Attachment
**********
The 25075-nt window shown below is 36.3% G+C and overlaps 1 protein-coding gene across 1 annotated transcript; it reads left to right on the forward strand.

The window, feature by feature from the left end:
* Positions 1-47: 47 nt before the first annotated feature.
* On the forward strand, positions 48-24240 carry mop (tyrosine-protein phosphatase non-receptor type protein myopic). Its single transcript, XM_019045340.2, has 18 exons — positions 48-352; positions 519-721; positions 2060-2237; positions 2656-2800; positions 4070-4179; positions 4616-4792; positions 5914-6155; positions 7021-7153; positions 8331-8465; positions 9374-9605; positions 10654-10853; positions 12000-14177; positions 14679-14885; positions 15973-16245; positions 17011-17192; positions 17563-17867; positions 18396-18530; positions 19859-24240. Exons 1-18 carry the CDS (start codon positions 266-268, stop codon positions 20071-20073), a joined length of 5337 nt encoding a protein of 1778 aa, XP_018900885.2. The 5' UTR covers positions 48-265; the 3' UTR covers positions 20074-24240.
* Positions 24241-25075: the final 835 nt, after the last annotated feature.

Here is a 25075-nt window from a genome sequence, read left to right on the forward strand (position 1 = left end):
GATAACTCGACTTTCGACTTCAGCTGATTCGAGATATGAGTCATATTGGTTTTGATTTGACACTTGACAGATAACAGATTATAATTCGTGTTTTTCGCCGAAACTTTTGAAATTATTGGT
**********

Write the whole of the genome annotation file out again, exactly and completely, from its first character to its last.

The 25075-nt window shown below is 36.3% G+C and overlaps 1 protein-coding gene across 1 annotated transcript; it reads left to right on the forward strand.

The window, feature by feature from the left end:
* Positions 1-47: 47 nt before the first annotated feature.
* On the forward strand, positions 48-24240 carry mop (tyrosine-protein phosphatase non-receptor type protein myopic). Its single transcript, XM_019045340.2, has 18 exons — positions 48-352; positions 519-721; positions 2060-2237; positions 2656-2800; positions 4070-4179; positions 4616-4792; positions 5914-6155; positions 7021-7153; positions 8331-8465; positions 9374-9605; positions 10654-10853; positions 12000-14177; positions 14679-14885; positions 15973-16245; positions 17011-17192; positions 17563-17867; positions 18396-18530; positions 19859-24240. Exons 1-18 carry the CDS (start codon positions 266-268, stop codon positions 20071-20073), a joined length of 5337 nt encoding a protein of 1778 aa, XP_018900885.2. The 5' UTR covers positions 48-265; the 3' UTR covers positions 20074-24240.
* Positions 24241-25075: the final 835 nt, after the last annotated feature.

Here is a 25075-nt window from a genome sequence, read left to right on the forward strand (position 1 = left end):
GATAACTCGACTTTCGACTTCAGCTGATTCGAGATATGAGTCATATTGGTTTTGATTTGACACTTGACAGATAACAGATTATAATTCGTGTTTTTCGCCGAAACTTTTGAAATTATTGGT